The average latency of a WiFi network will depend on two factors: wired or wireless connection, and quality signal. The information below is valid when pinging devices on the local network.

Typically, a wired connection has a latency of 1 millisecond or less. Whereas a wireless connection should generally be in the range of 1 to 3 milliseconds. The reason a wireless connection experiences more latency is due to the operation of encryption and decryption that it needs to go through, which in general lines takes more time compared to a wired connection. The wired connection only needs hardware operation and transmission, and as a result, the latency is much less.

Last but not least, the network signal is another key point to factor in. The higher the network signal is, the lower the ping would be. So, network managers know that the speed related to their networks depends mainly on signal quality.

When the average latency figures in networks (wired or wireless) go above the aforementioned threshold, that’s when network managers should start to worry. If latency figures, go as high as 4-6 milliseconds, it means the network is heavily congested. Also, it could mean that networks might be experiencing lots of collisions. Any figures beyond 4-6 milliseconds, it means poor WiFi connection or also interference caused by other devices nearby.

2. What is Jitter?

In networking, jitter -measured in milliseconds, is the variation in latency and response time of packets carrying data, like voice or video, over a communication channel. A healthy connection would consistently report back the same latency at all times. In contrast, slow or congested networks will show high levels of jitter.

In a network, the sender forwards packets spaced evenly apart in a continuous stream. However, if the WiFi network is congested packets start queuing. Also, if there are errors in the network configuration, it can result in significant variations in packet delay. This means that packets will not be received in the same order or possibly drop entirely on the way.

When MSPs are in the presence of high-level jitter variations, it can only indicate problems within the network. For example, web browsing is highly resistant to jitter, however, streaming data, voice, or music is much more susceptible.

What would be an acceptable Jitter in WiFi networks?

If a user has a VoIP call and the jitter surpasses 40ms, it will cause severe deterioration in the VoIP call quality. The tolerance of jitter will depend on the application. But, as a rule of thumb, jitter tolerance should be below 30ms to guarantee excellent user experience.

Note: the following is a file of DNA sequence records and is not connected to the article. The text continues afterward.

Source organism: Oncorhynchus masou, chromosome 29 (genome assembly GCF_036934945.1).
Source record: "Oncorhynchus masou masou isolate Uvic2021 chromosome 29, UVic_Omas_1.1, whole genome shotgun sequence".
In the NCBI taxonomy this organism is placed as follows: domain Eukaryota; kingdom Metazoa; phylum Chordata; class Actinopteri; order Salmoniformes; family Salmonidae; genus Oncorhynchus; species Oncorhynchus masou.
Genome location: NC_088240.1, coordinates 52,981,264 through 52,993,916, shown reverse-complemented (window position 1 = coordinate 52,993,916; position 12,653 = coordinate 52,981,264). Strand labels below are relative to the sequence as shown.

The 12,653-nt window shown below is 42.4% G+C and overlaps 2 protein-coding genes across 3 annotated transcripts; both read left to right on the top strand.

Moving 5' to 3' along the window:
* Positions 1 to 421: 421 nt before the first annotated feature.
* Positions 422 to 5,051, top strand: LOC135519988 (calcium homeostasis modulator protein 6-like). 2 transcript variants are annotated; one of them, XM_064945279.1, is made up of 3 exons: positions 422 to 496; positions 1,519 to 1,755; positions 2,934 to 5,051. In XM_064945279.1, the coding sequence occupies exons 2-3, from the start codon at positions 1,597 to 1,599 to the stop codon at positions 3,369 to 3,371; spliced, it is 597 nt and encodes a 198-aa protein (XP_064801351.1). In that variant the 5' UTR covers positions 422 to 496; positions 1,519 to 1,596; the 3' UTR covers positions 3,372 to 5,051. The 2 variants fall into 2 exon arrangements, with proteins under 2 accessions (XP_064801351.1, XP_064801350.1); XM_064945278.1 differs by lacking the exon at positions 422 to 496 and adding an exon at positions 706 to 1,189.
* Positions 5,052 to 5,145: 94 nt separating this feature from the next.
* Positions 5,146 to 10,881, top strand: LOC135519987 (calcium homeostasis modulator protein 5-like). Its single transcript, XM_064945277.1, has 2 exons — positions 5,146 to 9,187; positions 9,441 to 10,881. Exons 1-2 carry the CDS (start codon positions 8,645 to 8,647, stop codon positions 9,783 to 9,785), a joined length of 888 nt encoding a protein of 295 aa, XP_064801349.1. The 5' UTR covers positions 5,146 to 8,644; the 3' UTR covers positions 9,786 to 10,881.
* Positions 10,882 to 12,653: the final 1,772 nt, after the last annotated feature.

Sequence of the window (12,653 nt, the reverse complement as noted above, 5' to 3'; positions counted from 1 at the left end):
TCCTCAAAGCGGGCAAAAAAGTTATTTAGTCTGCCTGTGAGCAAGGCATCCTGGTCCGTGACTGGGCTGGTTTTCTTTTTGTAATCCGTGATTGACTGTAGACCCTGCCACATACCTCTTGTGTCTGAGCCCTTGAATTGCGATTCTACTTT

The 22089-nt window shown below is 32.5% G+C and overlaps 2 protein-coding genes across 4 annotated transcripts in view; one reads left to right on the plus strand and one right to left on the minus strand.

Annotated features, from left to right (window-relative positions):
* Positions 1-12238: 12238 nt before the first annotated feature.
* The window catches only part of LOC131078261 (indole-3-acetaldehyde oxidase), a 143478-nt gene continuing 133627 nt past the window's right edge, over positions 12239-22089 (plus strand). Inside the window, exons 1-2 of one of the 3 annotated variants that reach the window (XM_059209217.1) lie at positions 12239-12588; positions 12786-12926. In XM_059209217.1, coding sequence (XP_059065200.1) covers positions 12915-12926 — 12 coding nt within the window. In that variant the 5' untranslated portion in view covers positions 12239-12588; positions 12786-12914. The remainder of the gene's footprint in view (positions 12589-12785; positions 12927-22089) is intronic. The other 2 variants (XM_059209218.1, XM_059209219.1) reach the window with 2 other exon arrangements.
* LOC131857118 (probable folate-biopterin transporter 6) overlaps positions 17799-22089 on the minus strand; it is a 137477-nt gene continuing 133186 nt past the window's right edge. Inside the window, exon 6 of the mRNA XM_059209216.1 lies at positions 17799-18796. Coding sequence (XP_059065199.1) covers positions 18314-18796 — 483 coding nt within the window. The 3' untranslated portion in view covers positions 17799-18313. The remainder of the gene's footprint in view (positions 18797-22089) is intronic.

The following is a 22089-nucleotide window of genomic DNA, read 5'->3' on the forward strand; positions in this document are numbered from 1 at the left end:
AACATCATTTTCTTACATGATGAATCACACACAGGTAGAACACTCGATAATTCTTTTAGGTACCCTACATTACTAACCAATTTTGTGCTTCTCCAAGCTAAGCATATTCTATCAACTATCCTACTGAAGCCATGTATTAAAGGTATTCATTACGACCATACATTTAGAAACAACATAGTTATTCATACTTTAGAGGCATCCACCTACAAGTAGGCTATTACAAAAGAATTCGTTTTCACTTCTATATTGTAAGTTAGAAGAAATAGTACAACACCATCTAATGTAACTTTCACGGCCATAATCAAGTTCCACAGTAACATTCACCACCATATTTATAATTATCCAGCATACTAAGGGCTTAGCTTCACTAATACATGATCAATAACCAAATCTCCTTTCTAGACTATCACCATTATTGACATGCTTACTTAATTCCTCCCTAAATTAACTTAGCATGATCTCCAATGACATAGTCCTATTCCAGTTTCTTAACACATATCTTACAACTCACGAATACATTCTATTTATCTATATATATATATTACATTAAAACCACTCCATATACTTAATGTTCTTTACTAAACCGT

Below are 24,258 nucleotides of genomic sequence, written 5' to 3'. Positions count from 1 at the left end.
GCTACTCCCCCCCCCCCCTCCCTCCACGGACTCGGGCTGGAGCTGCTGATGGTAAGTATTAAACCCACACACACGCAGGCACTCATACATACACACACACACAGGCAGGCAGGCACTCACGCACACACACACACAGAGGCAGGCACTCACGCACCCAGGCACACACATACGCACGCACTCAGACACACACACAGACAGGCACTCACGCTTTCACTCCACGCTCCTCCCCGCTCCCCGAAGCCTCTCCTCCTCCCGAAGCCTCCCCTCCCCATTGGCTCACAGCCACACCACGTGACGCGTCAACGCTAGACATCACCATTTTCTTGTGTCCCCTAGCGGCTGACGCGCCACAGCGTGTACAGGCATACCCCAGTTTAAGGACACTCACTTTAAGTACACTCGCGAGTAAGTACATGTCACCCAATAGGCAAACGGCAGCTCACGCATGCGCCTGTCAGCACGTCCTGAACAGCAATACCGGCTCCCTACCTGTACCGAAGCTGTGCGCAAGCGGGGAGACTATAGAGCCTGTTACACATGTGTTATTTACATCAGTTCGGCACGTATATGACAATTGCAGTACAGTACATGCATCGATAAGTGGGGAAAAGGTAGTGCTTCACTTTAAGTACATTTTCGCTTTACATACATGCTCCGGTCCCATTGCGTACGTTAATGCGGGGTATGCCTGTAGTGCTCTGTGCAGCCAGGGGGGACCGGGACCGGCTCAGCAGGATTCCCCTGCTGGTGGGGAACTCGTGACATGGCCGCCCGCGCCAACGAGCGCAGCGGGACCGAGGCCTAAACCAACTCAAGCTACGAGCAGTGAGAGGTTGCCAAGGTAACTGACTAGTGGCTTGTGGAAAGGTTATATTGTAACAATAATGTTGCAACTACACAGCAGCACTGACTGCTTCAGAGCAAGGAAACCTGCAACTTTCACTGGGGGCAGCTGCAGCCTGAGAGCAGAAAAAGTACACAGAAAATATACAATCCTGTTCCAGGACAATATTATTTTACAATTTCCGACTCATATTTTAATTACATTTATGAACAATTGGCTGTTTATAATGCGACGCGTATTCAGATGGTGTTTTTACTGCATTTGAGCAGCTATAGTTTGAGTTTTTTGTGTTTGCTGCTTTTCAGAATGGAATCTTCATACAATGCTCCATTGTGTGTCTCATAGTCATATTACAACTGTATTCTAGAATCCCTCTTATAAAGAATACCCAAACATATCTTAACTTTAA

3. What is Packet Loss?

When it comes to monitoring network performance, it is crucial to know and understand how to stop packet loss. Let’s get started by unfolding first the terminology.

A packet is a small unit of data carried over a digital network. Data packets follow a defined path to keep the efficiency in networks. However, before a data packet is sent to the receiver, it is evenly distributed into blocks of information. Once the data packets arrive at the destination, they reassemble again.

Why does packet loss happen?

When packets travel within the network, sometimes they can’t make it through and won’t arrive at their destination. Data packets get lost or dropped in transit during their journey.

Thus, when packets are not successfully delivered, it slows down the speed of network traffic, as it causes a blockage. This creates a sort of congestion in the network throughput and takes upon bandwidth.

The risk of not acting soon to reduce the percentage of lost rate can be costly for MSPs. Investing in additional IT structure and adding more bandwidth to fix the latency caused by packet loss, would be needed.

What are the causes of packet loss?

The exact cause for data packet loss can be due to a variety of reasons. For example, the most common cause is network congestion. When the network traffic hits its maximum capacity, packets start queuing to be delivered. As a result, data packets get a hard hit when a network is catching up with traffic. However, most applications will resend the data packets or slow down the transfer speed to allow them to make it through.